Palestinians in Gaza’s southern city of Rafah are fearful of an imminent ground offensive by Israeli troops following strikes in the area where around 1.5 million people are sheltering.
The city, which is close to Gaza’s border with Egypt, saw a night of air strikes that killed at least 67 people as Israeli soldiers rescued two hostages during a raid on a building.
The raid came after Tánaiste and foreign affairs minister Micheál Martin warned that a military operation in Rafah would “entail grave violations of international humanitarian law” as the city has become “one of the largest and most overcrowded refugee camps in the world”.
In signs that international patience with Israel is wearing thin, U.S National Security Council spokesman John Kirby said Israel has heard “loud and clear” that it must have a humanitarian plan for refugees in Rafah.
Palestinians have fled to the city, the southern-most in the Gaza Strip, following Israel’s ground invasion that began in October following attacks by Hamas gunmen in Israeli towns close to the Gaza border.
Refugees hemmed into the city and living in sprawling camps fear an increased offensive following the strikes, as Israel has claimed Rafah is the last remaining stronghold of Hamas in Gaza.
🚨HAPPENING NOW— PSC (@PSCupdates) February 12, 2024
Over 2,000 outside Downing Street demanding the UK govt call for an immediate #CeasefireNOW
Israel is committing genocide in Gaza and is preparing to launch an all out assault on Rafah
Join us! We must do everything we can to #StopGazaGenocide pic.twitter.com/h0OUlt6q3y
Israel says around 100 hostages remain in Hamas captivity after dozens were freed during a ceasefire in November.
Hamas also holds the remains of roughly 30 others who were either killed during the attacks on October 7 or died in captivity.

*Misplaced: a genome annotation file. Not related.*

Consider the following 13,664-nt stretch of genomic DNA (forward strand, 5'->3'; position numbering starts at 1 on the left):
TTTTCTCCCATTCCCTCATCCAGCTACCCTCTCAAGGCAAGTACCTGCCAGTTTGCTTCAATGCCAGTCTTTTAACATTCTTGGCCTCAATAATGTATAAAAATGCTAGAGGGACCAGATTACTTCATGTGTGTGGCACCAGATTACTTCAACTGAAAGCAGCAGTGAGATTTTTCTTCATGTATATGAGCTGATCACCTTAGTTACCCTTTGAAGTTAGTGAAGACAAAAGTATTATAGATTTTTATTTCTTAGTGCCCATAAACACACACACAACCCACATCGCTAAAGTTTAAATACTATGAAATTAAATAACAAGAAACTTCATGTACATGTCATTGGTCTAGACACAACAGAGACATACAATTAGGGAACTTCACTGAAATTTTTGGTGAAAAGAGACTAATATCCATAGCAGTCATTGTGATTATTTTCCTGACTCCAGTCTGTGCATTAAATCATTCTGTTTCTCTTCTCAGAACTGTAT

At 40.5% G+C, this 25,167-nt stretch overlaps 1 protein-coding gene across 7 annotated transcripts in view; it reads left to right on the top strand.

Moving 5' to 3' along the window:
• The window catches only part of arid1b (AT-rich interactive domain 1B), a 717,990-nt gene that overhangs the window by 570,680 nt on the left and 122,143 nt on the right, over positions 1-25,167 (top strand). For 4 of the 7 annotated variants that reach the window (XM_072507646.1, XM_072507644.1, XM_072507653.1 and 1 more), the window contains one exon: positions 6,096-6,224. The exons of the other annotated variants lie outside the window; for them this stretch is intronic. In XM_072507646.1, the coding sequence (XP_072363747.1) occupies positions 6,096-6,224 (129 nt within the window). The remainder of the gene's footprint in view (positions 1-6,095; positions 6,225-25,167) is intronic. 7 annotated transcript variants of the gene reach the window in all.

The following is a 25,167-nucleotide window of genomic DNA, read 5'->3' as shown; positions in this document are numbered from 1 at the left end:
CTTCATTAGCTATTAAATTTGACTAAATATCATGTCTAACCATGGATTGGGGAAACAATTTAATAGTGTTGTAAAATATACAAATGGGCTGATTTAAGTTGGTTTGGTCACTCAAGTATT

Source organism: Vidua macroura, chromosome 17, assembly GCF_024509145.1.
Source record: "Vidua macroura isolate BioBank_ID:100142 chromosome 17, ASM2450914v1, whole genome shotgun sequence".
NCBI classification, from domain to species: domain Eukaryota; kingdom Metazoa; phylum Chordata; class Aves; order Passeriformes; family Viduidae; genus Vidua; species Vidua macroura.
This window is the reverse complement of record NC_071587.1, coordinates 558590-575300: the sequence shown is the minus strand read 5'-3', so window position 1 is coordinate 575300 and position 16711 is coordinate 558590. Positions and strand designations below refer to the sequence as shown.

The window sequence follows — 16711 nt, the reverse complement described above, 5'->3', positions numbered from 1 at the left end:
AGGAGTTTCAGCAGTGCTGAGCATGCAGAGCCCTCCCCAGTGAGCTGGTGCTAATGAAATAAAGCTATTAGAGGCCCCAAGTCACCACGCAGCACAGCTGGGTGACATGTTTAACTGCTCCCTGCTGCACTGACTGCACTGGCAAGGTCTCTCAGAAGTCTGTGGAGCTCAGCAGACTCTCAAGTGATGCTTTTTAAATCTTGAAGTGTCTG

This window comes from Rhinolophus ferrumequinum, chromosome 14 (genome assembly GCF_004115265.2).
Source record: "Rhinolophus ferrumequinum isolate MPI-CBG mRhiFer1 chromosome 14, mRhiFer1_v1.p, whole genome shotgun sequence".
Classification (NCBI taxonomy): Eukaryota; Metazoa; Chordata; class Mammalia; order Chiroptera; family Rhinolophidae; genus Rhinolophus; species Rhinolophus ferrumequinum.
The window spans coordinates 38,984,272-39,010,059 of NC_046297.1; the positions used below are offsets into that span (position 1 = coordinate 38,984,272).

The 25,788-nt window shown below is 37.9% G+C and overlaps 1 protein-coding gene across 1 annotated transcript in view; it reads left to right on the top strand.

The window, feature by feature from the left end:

The Israeli government has made freeing the hostages a top aim of its war, along with destroying Hamas’ military and governing capabilities.
Israeli Prime Minister Benjamin Netanyahu has ordered the military to prepare to evacuate civilians from Rafah ahead of an expected ground offensive, but Micheál Martin warned it was “absolutely clear that ordering the evacuation of 1.5 million people, who have nowhere safe to go, risks mass forced displacement”.
He added: “This can not be allowed to happen. All countries, including all EU Member States, must demand an immediate humanitarian ceasefire.
“There can be no further equivocation.”
The European Union’s foreign policy chief, Josep Borrell, called on the US among other countries to stop providing weapons instead of simply demanding that the two sides in the war in Gaza stop killing civilians.
“If you believe that too many people are being killed, maybe you should provide less arms in order to prevent so many people being killed,” Mr Borrell told reporters in Brussels after talks with the head of the UN agency for Palestinian refugees.
UK foreign secretary Lord Cameron warned Israel to “stop and think seriously” before further action in Rafah, adding: “The priority in Gaza must be an immediate pause in the fighting to get aid in and hostages out, such that we can then make progress towards a sustainable, permanent ceasefire.”
UN High Commissioner for Human Rights Volker Türk said his office has “repeatedly warned against actions that violate the laws of war”.
“The prospect of such an operation into Rafah, as circumstances stand, risks further atrocity crimes,” he said.